Atlanta Georgia – a city too busy with hate

Atlanta, Georgia, is the capital of Southeast America; Although the southern states of America were the last to abolish slavery and segregation, Atlanta has always sought to distinguish from these places as a more liberal, more progressive city.

Since the 1960s, Atlanta has been associated with the civil rights movement and has been the main center of activity in this regard. The most famous resident of Atlanta was Martin Luther King, who was born here in 1929 and became the main champion of the civil rights of blacks and other disadvantaged Americans.

The King is now recognized as one of the most respected figures in American history, and is credited with advancing racial equality with vast numbers. He has won a number of awards, including the 1964 Nobel Peace Prize, the Margaret Sanger Prize, the Marcus Garvey Prize, while in a survey conducted by Discovery Channel and AOL, the American public was voted the third largest American of all time. .

He was the king who was part of many advocates of equality in Atlanta. In the 1960s, black Atlantic students published a 'call for human rights', which condemned segregation and justified direct action against it. Waves of sit-ins followed and slowly but surely things began to change for the better, with Mayor Ivan Allen jr. He became one of the few white mayors in the south to support the desegregation of public schools in Atlanta.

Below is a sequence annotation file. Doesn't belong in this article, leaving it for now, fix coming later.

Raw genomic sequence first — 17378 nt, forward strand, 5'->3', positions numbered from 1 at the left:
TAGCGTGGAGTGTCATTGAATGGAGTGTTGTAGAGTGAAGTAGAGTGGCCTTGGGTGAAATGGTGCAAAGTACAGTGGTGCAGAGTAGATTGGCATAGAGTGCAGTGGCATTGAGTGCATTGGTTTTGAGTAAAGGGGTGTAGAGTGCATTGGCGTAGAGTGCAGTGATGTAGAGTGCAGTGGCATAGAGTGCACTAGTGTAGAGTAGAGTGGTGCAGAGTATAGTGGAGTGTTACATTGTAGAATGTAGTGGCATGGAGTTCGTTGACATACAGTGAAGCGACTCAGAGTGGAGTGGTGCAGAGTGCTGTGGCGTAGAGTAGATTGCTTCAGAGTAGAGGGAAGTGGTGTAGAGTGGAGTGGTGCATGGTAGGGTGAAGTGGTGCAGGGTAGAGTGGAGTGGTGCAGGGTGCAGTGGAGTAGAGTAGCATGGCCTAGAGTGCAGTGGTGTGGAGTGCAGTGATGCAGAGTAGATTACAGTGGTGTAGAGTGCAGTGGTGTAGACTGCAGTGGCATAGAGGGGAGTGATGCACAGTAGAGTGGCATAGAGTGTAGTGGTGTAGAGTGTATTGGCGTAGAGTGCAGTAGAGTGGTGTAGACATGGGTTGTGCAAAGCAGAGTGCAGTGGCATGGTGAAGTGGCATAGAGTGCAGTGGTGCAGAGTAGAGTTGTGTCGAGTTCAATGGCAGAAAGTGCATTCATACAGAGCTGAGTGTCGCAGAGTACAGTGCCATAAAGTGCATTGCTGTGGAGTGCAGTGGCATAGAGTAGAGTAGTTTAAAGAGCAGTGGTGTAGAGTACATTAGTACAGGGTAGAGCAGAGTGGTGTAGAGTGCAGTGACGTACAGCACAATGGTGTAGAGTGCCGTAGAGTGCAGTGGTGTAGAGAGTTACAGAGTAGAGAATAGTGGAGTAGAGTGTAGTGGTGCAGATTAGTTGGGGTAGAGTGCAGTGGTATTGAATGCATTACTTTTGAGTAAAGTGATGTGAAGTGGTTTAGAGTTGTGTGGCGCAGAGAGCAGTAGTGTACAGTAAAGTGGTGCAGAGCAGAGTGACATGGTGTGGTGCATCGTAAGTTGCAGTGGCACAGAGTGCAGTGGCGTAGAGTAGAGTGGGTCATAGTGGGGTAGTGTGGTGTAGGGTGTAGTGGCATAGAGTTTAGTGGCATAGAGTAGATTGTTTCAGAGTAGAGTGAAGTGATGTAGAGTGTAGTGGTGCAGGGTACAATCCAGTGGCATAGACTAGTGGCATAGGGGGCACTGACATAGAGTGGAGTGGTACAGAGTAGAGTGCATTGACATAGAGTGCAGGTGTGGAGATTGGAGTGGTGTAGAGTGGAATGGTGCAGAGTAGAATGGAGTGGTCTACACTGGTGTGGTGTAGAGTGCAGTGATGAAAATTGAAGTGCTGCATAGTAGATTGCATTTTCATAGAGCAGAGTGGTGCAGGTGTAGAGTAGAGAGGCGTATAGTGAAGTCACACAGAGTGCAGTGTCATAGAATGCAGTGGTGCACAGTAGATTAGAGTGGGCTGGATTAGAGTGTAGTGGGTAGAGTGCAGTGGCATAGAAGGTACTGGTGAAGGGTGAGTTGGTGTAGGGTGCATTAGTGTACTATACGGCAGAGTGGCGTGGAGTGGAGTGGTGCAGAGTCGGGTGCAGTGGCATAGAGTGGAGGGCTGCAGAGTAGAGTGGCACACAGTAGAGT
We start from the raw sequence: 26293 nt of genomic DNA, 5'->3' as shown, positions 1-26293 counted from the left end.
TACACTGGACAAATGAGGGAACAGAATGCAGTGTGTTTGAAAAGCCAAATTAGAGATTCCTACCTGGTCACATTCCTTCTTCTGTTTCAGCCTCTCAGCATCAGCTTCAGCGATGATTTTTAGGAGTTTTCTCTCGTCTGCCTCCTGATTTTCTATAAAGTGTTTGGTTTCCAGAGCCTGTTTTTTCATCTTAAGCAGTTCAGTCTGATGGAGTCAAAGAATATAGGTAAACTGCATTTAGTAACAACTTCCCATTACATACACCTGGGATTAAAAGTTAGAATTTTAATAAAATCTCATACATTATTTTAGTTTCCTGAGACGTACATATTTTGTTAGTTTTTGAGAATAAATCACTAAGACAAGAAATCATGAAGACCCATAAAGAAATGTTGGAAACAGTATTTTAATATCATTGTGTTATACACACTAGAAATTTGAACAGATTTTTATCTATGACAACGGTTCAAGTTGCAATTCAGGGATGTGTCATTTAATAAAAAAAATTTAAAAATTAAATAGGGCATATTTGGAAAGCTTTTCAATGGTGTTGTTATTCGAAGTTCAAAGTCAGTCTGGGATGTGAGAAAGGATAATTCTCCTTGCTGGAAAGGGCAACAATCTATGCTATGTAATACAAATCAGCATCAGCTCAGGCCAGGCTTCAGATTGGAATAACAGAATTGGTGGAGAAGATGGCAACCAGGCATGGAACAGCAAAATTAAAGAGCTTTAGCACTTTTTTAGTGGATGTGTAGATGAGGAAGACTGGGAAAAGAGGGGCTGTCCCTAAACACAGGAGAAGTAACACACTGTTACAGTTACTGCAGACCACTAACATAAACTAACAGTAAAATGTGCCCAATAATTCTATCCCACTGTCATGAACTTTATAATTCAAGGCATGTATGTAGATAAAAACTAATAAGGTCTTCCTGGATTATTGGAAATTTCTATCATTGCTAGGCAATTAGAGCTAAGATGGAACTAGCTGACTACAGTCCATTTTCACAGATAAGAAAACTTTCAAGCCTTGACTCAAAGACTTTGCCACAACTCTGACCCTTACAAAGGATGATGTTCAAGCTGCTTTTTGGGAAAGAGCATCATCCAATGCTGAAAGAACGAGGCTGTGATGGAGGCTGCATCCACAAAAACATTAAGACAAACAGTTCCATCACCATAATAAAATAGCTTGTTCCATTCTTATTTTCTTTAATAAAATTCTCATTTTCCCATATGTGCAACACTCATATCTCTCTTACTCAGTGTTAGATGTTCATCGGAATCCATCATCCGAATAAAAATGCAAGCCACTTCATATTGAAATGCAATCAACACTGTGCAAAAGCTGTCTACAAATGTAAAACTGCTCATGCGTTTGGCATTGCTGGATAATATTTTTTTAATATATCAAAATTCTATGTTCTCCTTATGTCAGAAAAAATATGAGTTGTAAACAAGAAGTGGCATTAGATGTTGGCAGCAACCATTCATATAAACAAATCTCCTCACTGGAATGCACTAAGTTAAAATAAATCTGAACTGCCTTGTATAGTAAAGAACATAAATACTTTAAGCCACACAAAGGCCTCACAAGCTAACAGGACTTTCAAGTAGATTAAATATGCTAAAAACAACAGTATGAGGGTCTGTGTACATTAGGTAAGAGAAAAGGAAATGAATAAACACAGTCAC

But Atlanta's claims of racial harmony have not always been supported by history, and not all Atlanteans were "too busy to hate"; The members of the Ku Klux Klan have certainly found the time because their archival photographs are marching to protest the hotel's desegregation in the Atlanta show. And it was not an isolated event; at least 27 were killed and over seventy were injured during the 1906 races in Atlanta, while Jewish groups who opposed segregation were violently attacked by white supremacists.

Despite these problems, in comparison with other cities in the US, and especially those in the more traditionally racist South, Atlanta was more liberal and tried to present its racial diversity as strength rather than weakness. The 1996 Olympic Games helped regenerate certain areas of the city by spending millions of dollars on dispersing its central area, which in turn helped create a pedestrian-friendly shopping area. Other initiatives by the city to reduce segregation include measures by housing authorities in Atlanta to place low-income housing in mixed-income neighborhoods, helping to increase integration.

It may not be perfect, but Atlantic's well-thought-out city has certainly been busy trying to hate, and it still seems okay with regard to racial discrimination.